itn enforcement., agent . for New York
state, has received orders from federal
hadquarters . in Wsshlneton to insti
gate reports or tne existence ot a t
market" in' contraband liquor in tne
Bowery.-',. ' " : '.
New Mllfo'd Father Qumn. assistant
pastor of St1 Francis Xavier of New
Milford, leaves Jhis week to rake un his
duties at St Francis" parish in New
Haven. - Father Quinn succeeded Father
Mooney here, last spring. Father uinn
takes Father. M,' Joseph. Ryan's place.
DRASTIC CUT IN PRICES OF
' - BLEACHED MUSLINS TODAY
SHARP COTTON MILLS
- OF NEW BEDFORD TO CLOSE
Boston, Oct 14. The Sharp Manu
facturing Company announced today that
all its mills in New Bedford would close
tomorrow-for an indefinite period, pre
vailing conditions in the cotton market
were given as the reason, - - , - -r
. New .' Tork, Oct. 14. Selling agents
for. two lines of widely known bleached
muslins announced today that drastic
price.-cuts" would be made 'tomorrow.
One line will be cut ' from 33 cents to
20, cents, a .Sard, while, another, will be
reduced from 31 to 19. In the first case
the cut represents a decline of 50 per
cent from . the- high record.
SECRET AGREEMENT BY
. .. . .. ROLSHEYIKI AND POLES
Riga.. Oct. .14. (By "The - A. P.) The
bolsheyikl and, poles are reported to have
completed' a secret agreement at Riga
whereby Poland Bets timber concessions
In Russia and, , iron-ore concessions in
Ukraine in ' lieu ot -the gold settlements
the Poles asked f or. ' It was the-question
of . .gold settlements- which caused so
much delay, m the preliminary peace ne
gotiations. i. t V-5- . -
READY . TO . KAY SSSO.eeS.eos ANGLO
FRENCH LOAN MATURING TODAY
New York. Oct 14. It was announced
at fhd banking, house of J. P. Morgan
and Company late today that the firm
Is ready to pay the $500,000,009 Anglo-
French Loan maturing . tomorrow. - It
was said that more than $200,000,000
will be paid in cash. The remaining
amount of the issue has been handled
in the open market
GUILTY OF ROBBERY AND
ASSAULT WITH INTENT TO KIXX
Litchfield. Conn., Oct 14. After deHb
eratlng nearly five hours, a Jury in su
perior court here today found William
McGovern guilty of robbery and assauit'
with Intent to kill. Jude Donald .T,.
Warner will impose sentence tomorrow.
McGovern was charged with havinis
held up and shot Donuto Pi GiovannT. a
jitney bus drlveV last spring. William.
Downey, arrested a ith McGovern on tHe ,
same charge, escaped from tbe Litchfield
county Jail several weeks agu. McGovern
claimed that Downey did the shooting.
FOUR DAY WEEK IN
New Haven, Conn.. Oct 14. The New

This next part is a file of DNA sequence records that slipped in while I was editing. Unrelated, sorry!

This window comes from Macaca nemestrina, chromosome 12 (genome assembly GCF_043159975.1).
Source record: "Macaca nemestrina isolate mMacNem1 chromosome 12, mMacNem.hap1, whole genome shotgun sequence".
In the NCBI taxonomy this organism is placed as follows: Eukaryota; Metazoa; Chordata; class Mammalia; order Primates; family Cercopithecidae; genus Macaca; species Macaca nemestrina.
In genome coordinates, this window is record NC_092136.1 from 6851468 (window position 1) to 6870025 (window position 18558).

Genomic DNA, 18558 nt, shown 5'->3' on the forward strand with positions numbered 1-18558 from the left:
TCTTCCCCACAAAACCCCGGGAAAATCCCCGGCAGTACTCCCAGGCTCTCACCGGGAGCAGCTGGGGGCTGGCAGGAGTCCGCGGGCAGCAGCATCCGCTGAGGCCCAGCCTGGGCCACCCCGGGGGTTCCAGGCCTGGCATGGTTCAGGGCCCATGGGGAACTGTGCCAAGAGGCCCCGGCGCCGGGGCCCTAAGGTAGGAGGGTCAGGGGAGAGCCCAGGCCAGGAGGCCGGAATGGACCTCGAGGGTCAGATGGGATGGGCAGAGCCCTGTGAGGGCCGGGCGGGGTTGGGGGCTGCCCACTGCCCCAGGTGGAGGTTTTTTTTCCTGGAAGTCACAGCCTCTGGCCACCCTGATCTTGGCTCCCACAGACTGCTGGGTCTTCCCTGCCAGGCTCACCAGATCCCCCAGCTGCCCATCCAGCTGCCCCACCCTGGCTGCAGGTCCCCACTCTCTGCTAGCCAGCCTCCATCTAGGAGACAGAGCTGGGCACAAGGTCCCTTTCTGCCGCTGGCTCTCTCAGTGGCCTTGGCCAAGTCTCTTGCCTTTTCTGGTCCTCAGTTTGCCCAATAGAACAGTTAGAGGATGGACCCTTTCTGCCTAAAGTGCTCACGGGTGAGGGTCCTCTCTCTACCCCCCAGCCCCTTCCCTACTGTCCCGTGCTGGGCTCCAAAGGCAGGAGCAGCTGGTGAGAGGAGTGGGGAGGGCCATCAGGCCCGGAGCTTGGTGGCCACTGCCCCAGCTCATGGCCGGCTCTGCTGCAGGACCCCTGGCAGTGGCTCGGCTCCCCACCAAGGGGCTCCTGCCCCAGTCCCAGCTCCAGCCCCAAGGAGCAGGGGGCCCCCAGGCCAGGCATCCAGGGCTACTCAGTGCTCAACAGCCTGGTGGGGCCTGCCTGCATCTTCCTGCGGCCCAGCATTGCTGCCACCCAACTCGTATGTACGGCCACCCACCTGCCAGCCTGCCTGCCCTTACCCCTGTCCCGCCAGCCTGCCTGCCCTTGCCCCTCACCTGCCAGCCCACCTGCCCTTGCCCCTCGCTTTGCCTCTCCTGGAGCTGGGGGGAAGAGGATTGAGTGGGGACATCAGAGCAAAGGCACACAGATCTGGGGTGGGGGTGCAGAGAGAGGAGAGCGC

Haven Clock Company tonight announc
ed that Its. plant would be operated on s
foud days' a week schedule instead of
six days, beginning next week. Until re
cently the concern had employed 3,000
persona. . . . . .. . ....
"Charles M. peek.
- NewHaven, Conn., Oct 14. Charles
M. Peck, former commodore of the New
Haven Yacht club and son of Henry M.
Peck, -former mayor of New Haven, died
suddenly on a train entering. New York,
according to word received .-here tonight
He was born in New Britatn'so years ago.
His home was in Flushing, L. L
New Britain. Sentiment for jthe re
naming of the public schools of the city,
which developed more than a year ago,
but which did hot result in action, is be
ing renewed, and It is probable that the
school board will take tbe matter VP at
an early data. . - : -
CHARGED TTH ILLEGALLY
' Danbury, Confu. .Oct-' 14. Lou!s MTrj--man
and William I Her. giving their
address at Newark. N. J., were arraiEO
ed before United Stales Commissioner
Cable today on charges of iMeirally trans
porting liquor. Thyj were arrested -m
Newtown Saturday while en their aay'to
Waterbury with a truck carrying - J0
cases of whiskey, valuwl at $15,000. Coun
sel appeared for them and secured a con
tinuance to Oct 20 . - - '
AGRICULTURAL INTEEESTS """"
-. FIGHTING FOB CREDIT
Washington. Oct 14 Agricultural In
terests carried their fight for amelioration
of credit conditions tod-y to Secretary
Houston of (be treasury department
They asked for .rehabilitation of the srar
finance corporation to foster expois . to
Kurope and were told by the secretary
that It was not in line with good busin.es
for the government to exten furutf
credits to Europe which would be the re
suit if the request was granted.
PRISONERS AT PORTSMOUTH.
PLOTTED V HOLEALE ESCAPE
Kingston. Ont, Oct 14 A plot to ef
fect the wholesale escape of prisoners In
Portsmouth penitentiary an? then blow
up the prison with nitro crycertae WL3 .
thwarther here today.
Prison officials, acting on a wumme;
that an attempt would be made to xres
the convicts, tore down portions of the
pententlary wall and uncovered a stoi
of rifles, shotguns and amrnimition, with
enough ef the explosive to iisve destroyed
the structure, . .